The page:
Photo Courtesy: Simon James
If you are like me, then you would have been revelling in the fact that your central heating has been off for the last few months of summer and your heating bills have subsequently been significantly reduced.
Sadly, we are slowly rolling back around to the time when we need to start considering turning our central heating systems back on. As the cold and wet weather comes back to the UK and elsewhere, we can expect to see an increase in central heating and plumbing issues. Good news for plumbers and heating engineers but sadly not such great news for us that have to pay for it to be fixed. One of the most common problems that are raised concerns radiators that simply aren’t reaching their optimum temperatures.
If after turning your central heating back on you find that your radiators don’t seem to be heating the room in the same way that they previously were, it could be that there is air trapped in your central heating system. This is very common place and signified by cold patches felt in different areas of the radiator – frequently towards the top of the radiator.
Bleeding the Radiators
Before reaching for the yellow pages to look for your local plumber or heating engineer, if you are confident enough one thing you can try is bleeding the radiators. All you need is a Radiator key (available online in most online or high street retailers) and a towel or rag that you are prepared to get a bit wet.
With your central heating switched off, use the radiator key to slowly turn the radiator valve at the top of the radiator. As you do this you will hear a hissing sound as the air (that was blocking your radiator) escapes to be replaced by water. As soon as a little spurt of water escapes from the radiator valve, you know all the air has been replaced with water and it is time to tighten the valve.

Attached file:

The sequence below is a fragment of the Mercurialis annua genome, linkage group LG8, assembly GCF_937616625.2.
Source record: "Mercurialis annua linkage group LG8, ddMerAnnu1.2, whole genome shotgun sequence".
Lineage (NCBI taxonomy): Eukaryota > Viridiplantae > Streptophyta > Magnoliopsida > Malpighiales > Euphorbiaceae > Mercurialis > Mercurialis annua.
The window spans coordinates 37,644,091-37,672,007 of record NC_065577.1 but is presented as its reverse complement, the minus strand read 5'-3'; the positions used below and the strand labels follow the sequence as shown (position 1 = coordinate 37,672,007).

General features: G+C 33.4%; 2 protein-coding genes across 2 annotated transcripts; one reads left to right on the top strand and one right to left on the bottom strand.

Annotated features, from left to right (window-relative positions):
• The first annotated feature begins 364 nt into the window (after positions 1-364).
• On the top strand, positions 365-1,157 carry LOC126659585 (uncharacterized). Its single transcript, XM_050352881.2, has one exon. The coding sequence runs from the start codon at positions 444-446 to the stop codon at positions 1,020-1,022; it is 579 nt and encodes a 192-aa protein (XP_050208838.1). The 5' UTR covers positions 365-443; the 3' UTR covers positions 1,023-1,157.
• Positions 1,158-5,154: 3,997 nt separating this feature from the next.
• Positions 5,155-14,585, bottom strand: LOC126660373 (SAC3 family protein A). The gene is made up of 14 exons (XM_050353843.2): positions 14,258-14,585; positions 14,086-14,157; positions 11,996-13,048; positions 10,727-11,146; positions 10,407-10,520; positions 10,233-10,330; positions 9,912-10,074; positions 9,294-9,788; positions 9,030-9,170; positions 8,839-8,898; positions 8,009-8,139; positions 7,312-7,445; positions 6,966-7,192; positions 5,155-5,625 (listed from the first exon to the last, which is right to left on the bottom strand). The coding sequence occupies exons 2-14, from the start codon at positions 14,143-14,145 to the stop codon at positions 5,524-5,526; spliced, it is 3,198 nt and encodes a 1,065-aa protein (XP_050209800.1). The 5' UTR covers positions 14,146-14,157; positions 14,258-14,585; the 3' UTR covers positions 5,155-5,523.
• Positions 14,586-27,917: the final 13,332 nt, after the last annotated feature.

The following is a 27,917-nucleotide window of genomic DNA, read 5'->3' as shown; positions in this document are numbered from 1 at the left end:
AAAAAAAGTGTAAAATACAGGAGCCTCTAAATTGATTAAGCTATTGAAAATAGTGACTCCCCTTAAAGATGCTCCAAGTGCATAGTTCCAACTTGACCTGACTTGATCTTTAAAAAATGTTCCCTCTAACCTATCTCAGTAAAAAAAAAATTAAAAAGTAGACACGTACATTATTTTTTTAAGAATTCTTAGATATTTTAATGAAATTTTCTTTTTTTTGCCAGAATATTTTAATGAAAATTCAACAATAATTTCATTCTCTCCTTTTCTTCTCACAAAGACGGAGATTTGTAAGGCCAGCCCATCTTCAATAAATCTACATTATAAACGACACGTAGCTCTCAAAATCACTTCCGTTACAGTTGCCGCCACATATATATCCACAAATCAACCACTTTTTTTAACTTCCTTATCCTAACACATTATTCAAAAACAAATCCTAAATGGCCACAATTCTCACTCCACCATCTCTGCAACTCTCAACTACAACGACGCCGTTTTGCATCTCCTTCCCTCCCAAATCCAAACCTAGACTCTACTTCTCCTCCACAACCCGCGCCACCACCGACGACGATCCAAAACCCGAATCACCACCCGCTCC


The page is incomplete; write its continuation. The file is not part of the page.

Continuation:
You then need to carry out the above process on all of the radiators across the house and once you have finished, go to your boiler and check that the boiler pressure is still retained. The boiler pressure is often signalled on the dial or display of the boiler (depending on what boiler you have), but if you want more confirmation please consult your boiler manual/instructions.
If the water pressure has dropped slightly you may need to re-pressurize it. Often you can reset your boiler or add more water to the boiler system to increase the pressure. Again, please consult your boiler user manual for more information.
Right: Phil checking his boiler pressure with a flashlight and the manufacturer’s manual in hands (wise thinking). Photo Courtesy: Phil and Pam Gradwell
Calling the Experts
If in doubt about any of the above, you may just need to concede defeat and ask the experts in the form of a heating engineer. However learning to bleed a radiator yourself is a valuable life skill that is certainly worth learning. It can save you a lot of time and money and will no doubt significantly reduce the stress levels in your home if your central heating ever stops working properly!
About the author: Tom Key works for Direct Heating Supplies, leading supplier of cheap boilers, including Worcester boilers and Vaillant boilers, and other heating and plumbing supplies.